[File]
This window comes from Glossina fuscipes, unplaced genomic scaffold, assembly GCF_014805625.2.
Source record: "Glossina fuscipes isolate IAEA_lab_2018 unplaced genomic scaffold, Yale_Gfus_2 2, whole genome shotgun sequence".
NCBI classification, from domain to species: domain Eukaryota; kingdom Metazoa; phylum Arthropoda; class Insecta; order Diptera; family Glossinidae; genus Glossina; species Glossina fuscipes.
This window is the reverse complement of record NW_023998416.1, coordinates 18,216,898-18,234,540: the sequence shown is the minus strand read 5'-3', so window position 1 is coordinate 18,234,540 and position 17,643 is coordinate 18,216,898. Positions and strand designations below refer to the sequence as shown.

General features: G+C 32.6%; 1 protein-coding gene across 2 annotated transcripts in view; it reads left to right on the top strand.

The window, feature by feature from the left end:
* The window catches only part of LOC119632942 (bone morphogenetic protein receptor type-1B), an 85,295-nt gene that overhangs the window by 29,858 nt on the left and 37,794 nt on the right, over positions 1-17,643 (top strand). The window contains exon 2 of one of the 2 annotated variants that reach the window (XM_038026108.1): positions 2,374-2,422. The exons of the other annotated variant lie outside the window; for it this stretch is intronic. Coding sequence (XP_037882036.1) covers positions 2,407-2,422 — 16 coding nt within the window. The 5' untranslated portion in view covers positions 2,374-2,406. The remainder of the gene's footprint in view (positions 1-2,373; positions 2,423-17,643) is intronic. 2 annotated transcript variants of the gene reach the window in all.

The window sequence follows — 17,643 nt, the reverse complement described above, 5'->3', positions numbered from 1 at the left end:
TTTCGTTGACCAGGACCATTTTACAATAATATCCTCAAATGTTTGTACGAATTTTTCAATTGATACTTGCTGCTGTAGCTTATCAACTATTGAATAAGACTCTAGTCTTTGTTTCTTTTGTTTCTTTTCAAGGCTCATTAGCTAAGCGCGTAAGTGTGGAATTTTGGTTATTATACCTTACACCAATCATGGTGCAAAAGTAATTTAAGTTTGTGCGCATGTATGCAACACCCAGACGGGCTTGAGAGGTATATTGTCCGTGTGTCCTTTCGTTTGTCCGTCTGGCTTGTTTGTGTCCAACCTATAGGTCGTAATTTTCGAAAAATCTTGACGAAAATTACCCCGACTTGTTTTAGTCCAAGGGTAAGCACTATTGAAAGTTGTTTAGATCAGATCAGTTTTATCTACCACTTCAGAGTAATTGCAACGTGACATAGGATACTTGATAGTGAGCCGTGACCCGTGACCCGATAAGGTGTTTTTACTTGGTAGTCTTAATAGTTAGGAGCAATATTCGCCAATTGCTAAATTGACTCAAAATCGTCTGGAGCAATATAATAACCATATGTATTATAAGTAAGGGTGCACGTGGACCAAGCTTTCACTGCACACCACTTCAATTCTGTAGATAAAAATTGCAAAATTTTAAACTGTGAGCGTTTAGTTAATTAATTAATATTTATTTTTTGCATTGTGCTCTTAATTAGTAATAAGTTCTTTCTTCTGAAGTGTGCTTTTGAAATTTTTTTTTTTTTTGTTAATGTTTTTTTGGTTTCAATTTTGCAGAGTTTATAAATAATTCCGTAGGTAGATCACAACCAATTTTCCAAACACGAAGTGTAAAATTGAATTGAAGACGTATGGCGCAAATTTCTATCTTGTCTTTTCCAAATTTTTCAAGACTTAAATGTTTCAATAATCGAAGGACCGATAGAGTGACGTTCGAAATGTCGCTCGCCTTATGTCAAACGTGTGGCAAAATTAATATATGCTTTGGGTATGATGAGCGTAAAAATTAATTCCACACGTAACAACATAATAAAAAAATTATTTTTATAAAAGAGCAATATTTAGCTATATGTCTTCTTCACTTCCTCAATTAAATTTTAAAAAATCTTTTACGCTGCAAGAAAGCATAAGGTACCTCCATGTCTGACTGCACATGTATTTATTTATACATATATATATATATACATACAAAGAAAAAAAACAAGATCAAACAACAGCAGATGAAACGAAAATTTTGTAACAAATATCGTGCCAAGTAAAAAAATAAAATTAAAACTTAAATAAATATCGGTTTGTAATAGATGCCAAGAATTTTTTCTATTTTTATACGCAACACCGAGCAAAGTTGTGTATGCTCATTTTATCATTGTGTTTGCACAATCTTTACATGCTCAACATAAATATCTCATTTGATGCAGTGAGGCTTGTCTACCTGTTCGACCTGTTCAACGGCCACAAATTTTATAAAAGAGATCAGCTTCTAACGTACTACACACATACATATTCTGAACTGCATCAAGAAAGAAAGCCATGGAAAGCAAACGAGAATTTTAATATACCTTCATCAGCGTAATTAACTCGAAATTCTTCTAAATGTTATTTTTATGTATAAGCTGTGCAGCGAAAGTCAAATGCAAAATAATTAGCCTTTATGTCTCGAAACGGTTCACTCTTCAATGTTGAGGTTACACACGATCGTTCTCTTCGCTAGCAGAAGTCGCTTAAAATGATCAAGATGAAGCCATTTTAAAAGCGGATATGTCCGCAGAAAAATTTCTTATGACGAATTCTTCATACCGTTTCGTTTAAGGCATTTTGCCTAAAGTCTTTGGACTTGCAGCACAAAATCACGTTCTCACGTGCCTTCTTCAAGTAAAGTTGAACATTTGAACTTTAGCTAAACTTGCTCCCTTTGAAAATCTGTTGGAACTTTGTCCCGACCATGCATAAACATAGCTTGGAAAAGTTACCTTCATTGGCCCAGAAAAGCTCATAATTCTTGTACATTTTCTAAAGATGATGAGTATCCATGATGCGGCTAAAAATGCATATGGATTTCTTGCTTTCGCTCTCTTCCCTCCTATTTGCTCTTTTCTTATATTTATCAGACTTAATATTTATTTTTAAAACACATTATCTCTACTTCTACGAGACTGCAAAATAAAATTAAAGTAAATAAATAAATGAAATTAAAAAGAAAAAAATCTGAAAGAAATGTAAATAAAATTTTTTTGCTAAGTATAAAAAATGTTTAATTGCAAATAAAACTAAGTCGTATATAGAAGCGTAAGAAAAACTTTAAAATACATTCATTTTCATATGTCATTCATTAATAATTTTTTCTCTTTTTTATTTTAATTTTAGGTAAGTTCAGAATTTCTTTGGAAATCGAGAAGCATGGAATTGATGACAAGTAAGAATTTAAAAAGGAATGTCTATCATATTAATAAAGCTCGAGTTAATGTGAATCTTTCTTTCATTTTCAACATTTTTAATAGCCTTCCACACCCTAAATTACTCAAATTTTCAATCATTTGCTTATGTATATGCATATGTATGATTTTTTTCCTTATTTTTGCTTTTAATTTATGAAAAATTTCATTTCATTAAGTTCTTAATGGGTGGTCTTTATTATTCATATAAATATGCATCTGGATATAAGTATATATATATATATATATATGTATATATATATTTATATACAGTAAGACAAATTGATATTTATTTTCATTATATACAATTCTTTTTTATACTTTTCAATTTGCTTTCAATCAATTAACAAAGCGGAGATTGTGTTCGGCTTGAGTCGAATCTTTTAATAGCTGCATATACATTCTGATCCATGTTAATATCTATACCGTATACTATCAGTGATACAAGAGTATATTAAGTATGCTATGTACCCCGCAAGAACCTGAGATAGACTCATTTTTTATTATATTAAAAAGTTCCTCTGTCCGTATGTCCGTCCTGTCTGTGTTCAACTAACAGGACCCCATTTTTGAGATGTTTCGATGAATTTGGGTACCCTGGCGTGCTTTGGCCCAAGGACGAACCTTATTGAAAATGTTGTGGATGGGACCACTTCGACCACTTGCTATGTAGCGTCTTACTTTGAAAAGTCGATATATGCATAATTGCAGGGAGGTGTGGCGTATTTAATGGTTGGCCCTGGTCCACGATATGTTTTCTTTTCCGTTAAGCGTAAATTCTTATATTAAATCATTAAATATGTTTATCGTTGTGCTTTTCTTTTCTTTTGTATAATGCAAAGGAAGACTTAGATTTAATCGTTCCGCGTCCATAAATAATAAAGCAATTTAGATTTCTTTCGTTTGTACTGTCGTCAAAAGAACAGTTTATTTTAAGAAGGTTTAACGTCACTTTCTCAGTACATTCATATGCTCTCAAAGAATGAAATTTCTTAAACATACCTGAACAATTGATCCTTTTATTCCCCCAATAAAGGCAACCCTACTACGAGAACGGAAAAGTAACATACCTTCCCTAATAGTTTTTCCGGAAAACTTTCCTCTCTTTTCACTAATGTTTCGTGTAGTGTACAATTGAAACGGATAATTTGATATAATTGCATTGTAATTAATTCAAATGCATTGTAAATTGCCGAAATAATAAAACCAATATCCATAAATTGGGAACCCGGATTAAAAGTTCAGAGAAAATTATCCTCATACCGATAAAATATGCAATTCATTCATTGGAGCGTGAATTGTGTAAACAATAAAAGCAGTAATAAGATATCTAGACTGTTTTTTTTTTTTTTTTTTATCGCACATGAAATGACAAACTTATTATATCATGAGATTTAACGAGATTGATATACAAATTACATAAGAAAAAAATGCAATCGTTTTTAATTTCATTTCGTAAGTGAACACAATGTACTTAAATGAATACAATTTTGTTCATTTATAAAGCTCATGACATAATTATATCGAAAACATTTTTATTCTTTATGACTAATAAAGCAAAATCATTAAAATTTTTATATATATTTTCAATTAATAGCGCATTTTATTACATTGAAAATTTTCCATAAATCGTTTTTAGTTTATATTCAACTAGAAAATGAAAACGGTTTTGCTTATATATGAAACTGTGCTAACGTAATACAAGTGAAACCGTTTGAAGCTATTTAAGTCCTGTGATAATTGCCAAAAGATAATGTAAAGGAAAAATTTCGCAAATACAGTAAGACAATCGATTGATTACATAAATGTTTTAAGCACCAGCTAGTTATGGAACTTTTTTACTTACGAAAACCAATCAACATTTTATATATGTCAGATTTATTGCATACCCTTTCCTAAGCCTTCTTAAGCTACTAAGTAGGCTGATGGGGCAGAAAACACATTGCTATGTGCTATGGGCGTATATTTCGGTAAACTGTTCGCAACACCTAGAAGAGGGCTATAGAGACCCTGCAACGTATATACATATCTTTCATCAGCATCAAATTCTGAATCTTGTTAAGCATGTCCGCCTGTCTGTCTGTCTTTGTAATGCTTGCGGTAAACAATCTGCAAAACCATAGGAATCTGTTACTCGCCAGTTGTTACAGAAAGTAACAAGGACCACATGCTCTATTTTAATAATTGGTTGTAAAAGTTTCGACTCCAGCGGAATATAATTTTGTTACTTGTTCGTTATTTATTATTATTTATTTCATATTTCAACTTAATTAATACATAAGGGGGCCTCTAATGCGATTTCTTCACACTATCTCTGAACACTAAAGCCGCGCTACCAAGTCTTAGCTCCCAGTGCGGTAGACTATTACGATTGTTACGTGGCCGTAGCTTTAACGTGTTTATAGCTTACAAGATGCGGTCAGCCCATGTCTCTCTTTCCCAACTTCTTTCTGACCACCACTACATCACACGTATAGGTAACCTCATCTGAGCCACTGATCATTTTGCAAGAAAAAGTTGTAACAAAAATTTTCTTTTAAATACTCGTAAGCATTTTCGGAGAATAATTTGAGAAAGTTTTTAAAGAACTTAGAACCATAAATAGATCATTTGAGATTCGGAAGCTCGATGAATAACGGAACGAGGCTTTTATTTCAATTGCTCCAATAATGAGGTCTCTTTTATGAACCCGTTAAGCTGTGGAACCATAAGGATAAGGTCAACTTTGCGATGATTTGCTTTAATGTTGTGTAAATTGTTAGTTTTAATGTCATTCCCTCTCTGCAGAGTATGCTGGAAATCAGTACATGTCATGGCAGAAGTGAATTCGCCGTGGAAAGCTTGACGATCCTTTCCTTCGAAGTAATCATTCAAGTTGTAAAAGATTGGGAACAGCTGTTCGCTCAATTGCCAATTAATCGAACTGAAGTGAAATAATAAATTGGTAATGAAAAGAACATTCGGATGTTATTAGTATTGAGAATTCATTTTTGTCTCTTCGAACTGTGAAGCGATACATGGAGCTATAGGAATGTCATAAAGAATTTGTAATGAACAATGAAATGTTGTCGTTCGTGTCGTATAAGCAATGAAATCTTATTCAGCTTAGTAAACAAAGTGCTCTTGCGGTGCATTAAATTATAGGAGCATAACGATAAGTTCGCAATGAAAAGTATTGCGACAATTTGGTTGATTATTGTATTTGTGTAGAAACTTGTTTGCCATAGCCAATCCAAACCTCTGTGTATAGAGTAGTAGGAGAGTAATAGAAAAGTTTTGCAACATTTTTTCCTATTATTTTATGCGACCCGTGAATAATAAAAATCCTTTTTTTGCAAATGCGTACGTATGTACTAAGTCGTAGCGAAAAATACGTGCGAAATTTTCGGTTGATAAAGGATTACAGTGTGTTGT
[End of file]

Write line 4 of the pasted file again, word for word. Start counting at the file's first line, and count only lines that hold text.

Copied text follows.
This window is the reverse complement of record NW_023998416.1, coordinates 18,216,898-18,234,540: the sequence shown is the minus strand read 5'-3', so window position 1 is coordinate 18,234,540 and position 17,643 is coordinate 18,216,898. Positions and strand designations below refer to the sequence as shown.